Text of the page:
You will likely need around 20-25 newborn nappies to cloth bum full time with ease. Whilst this could be costly if buying 25 individual All In One newborn nappies, many parents choose a cheaper route for the bulk of their stash such as muslin cloths with wraps, as well as a small range of AIO's for ease when out and about. You will need approximately one wrap for every 3 or 4 absorbent inners.
A favourite budget full-time combination of ours is a Close Pop In Newborn Nappy Set and 12 Muslinz Muslin Squares, this provides you with 6 wraps, 10 close newborn inserts, and 12 muslin cloths which can be pad-folded and used as additional inserts in the wraps.
Newborn nappies can come in a variety of styles just like BTP, this includes Pocket's, AIO's, AI2's, Fitted's and Flat's. Unsure on what these terms mean? Check out Cloth Nappy Cheat Sheet & Terminology.
Try a range of nappy types
Now's your time to work out what you love and hate before investing in a full BTP kit, so take advantage! Give a bunch of nappy types a go, now's the easiest time when baby isn't wriggling and kicking all over the changing mat. It's also an ideal time to try out your origami skills with some spare muslin cloths - they make a very inexpensive nappy system when coupled with a wrap and are super quick to dry. Check out our Top 5 Nappy Folds and give them a go on a teddy for practice!
Have a nappy 'station' in a few rooms
You don't need the full changing table in every room, but regardless of whether you're using cloth it's always handy to have a little box/basket set up in each room containing the essentials - a few nappies, wipes (and water), a fold up change mat, a spare outfit, a wet bag and some muslin cloths. This means you aren't having to move around the house too much in those early (and often very sore) days after birth.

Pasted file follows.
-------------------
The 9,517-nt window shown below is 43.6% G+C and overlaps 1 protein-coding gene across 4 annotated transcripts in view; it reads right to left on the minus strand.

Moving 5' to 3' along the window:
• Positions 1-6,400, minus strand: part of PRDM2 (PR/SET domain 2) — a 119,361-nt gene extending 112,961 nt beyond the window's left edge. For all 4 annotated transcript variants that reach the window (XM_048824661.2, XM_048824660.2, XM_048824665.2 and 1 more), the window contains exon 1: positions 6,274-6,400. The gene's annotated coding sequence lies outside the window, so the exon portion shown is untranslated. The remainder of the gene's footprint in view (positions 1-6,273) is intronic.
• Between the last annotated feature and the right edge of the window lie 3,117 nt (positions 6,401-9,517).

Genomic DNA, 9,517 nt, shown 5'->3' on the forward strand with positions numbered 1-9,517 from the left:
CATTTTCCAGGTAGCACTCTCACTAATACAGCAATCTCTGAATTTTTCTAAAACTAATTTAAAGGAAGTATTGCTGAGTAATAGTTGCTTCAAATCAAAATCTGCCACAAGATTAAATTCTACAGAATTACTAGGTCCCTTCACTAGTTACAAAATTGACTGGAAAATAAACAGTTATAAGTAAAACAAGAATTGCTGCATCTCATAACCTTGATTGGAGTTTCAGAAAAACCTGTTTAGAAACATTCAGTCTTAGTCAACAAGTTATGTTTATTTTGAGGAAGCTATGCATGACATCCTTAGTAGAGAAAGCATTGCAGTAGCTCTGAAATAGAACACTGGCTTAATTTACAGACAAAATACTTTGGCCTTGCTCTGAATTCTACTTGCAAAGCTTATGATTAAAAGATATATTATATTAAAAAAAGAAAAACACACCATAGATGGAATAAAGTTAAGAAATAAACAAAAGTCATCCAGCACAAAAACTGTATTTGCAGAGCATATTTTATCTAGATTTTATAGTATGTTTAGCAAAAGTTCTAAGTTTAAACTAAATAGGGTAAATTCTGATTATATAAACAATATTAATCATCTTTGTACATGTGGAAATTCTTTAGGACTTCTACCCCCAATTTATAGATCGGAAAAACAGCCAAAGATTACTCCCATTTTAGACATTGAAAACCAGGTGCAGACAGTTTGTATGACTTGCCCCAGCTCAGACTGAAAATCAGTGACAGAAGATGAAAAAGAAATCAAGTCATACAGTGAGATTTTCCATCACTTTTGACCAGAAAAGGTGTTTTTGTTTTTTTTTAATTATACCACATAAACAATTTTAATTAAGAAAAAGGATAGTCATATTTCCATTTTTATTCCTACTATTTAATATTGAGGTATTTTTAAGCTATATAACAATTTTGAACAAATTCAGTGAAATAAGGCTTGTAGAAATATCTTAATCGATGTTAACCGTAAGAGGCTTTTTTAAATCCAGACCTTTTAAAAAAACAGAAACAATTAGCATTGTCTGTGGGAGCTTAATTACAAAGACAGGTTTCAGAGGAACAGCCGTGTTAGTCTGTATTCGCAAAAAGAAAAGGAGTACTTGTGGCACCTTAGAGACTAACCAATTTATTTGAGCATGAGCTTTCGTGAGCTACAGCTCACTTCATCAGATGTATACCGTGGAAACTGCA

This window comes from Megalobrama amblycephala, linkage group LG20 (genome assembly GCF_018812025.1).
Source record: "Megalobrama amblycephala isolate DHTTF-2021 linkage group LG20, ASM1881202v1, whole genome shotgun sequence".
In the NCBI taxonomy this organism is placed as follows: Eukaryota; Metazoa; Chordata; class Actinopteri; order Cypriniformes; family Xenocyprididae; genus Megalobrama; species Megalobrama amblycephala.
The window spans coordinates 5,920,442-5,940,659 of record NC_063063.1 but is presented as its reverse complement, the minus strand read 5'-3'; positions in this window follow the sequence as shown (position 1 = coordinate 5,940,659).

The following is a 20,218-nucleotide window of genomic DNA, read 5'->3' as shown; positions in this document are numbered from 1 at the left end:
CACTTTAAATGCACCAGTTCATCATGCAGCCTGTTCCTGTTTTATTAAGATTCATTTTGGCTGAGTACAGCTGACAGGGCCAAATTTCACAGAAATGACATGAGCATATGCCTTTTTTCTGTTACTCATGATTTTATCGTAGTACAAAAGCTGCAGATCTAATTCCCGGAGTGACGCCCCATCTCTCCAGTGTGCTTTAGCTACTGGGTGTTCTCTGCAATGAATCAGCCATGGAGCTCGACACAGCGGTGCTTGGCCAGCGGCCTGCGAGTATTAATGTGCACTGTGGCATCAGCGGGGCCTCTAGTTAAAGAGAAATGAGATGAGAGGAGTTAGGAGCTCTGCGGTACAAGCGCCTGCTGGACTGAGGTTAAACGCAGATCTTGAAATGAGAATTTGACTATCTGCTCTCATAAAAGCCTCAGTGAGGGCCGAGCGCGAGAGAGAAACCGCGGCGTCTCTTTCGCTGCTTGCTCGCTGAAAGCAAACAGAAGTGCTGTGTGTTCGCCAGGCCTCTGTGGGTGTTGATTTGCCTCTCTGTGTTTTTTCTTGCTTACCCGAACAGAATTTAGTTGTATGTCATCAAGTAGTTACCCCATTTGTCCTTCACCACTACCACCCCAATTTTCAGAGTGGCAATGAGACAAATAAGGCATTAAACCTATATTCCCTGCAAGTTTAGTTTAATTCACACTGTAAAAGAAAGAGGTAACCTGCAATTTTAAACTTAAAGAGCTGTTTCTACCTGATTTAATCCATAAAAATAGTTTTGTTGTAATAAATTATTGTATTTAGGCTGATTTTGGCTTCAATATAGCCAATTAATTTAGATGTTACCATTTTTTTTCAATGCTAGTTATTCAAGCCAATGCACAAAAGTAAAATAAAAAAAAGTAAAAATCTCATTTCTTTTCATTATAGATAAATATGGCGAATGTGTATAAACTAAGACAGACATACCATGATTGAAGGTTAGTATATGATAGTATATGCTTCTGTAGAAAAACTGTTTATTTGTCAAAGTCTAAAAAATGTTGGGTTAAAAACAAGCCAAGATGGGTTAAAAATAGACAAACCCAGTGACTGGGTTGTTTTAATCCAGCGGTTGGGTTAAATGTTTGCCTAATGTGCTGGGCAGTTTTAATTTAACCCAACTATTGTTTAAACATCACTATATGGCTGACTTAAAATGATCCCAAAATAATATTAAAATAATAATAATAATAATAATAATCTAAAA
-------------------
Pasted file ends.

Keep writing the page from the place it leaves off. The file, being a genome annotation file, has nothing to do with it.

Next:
Show off that cloth bum!
Modern cloth nappies are still a fairly unknown option to a lot of new parents, so spread the word to friends and family with some adorable cloth bum baby pictures! Who knows, one day you may see their new arrival rocking the latest cloth nappy print. It's also a great opportunity to get some lovely cloth nappy photos whilst they're still too small to run/crawl away, you'll treasure them forever and wish you had taken even more.
Ask for help
Struggling to get your head around terry towels? Feeling like your wash routine is wrong? Don't know what to choose? Whatever it is that you're struggling with - ask for help!! There are plenty of cloth nappy retailers and libraries out there who just want to help you succeed in cloth, so please do get in touch if you need it. We're a lovely bunch and will help you to make use of what you already have before suggesting anything else.
Don't feel pressured
If you're struggling with newborn life then know that it's totally fine to take a break from cloth nappies or even go part time, you can always try again when you feel more confident. And please do chat to someone you trust (friend, family member, health visitor...) if you're struggling postpartum, no parent should feel alone.